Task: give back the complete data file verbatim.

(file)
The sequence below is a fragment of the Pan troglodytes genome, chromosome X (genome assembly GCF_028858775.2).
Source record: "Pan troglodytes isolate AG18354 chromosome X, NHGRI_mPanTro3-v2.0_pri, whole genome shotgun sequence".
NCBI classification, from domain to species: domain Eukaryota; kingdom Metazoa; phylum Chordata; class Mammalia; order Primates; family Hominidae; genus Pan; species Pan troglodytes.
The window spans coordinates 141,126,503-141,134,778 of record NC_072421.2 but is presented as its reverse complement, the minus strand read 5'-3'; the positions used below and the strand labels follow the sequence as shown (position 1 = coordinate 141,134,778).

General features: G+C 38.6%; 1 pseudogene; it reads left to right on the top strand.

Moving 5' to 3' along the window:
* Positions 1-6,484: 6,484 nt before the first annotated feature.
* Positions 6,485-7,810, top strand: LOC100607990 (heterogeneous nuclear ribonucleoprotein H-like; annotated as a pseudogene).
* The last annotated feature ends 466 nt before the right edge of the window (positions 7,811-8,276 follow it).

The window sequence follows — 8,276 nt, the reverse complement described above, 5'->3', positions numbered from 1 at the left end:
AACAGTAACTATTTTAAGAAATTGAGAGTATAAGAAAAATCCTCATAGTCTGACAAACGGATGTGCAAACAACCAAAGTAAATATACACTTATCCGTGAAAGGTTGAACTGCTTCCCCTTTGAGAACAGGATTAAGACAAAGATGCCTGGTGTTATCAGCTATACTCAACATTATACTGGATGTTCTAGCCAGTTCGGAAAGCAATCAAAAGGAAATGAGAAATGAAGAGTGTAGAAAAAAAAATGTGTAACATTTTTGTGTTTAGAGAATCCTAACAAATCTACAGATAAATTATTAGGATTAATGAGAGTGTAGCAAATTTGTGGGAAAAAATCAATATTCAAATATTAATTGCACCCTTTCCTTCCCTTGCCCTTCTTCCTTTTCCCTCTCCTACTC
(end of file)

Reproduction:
The sequence below is a fragment of the Pan troglodytes genome, chromosome X (genome assembly GCF_028858775.2).
Source record: "Pan troglodytes isolate AG18354 chromosome X, NHGRI_mPanTro3-v2.0_pri, whole genome shotgun sequence".
NCBI classification, from domain to species: domain Eukaryota; kingdom Metazoa; phylum Chordata; class Mammalia; order Primates; family Hominidae; genus Pan; species Pan troglodytes.
The window spans coordinates 141,126,503-141,134,778 of record NC_072421.2 but is presented as its reverse complement, the minus strand read 5'-3'; the positions used below and the strand labels follow the sequence as shown (position 1 = coordinate 141,134,778).

General features: G+C 38.6%; 1 pseudogene; it reads left to right on the top strand.

Moving 5' to 3' along the window:
* Positions 1-6,484: 6,484 nt before the first annotated feature.
* Positions 6,485-7,810, top strand: LOC100607990 (heterogeneous nuclear ribonucleoprotein H-like; annotated as a pseudogene).
* The last annotated feature ends 466 nt before the right edge of the window (positions 7,811-8,276 follow it).

The window sequence follows — 8,276 nt, the reverse complement described above, 5'->3', positions numbered from 1 at the left end:
AACAGTAACTATTTTAAGAAATTGAGAGTATAAGAAAAATCCTCATAGTCTGACAAACGGATGTGCAAACAACCAAAGTAAATATACACTTATCCGTGAAAGGTTGAACTGCTTCCCCTTTGAGAACAGGATTAAGACAAAGATGCCTGGTGTTATCAGCTATACTCAACATTATACTGGATGTTCTAGCCAGTTCGGAAAGCAATCAAAAGGAAATGAGAAATGAAGAGTGTAGAAAAAAAAATGTGTAACATTTTTGTGTTTAGAGAATCCTAACAAATCTACAGATAAATTATTAGGATTAATGAGAGTGTAGCAAATTTGTGGGAAAAAATCAATATTCAAATATTAATTGCACCCTTTCCTTCCCTTGCCCTTCTTCCTTTTCCCTCTCCTACTC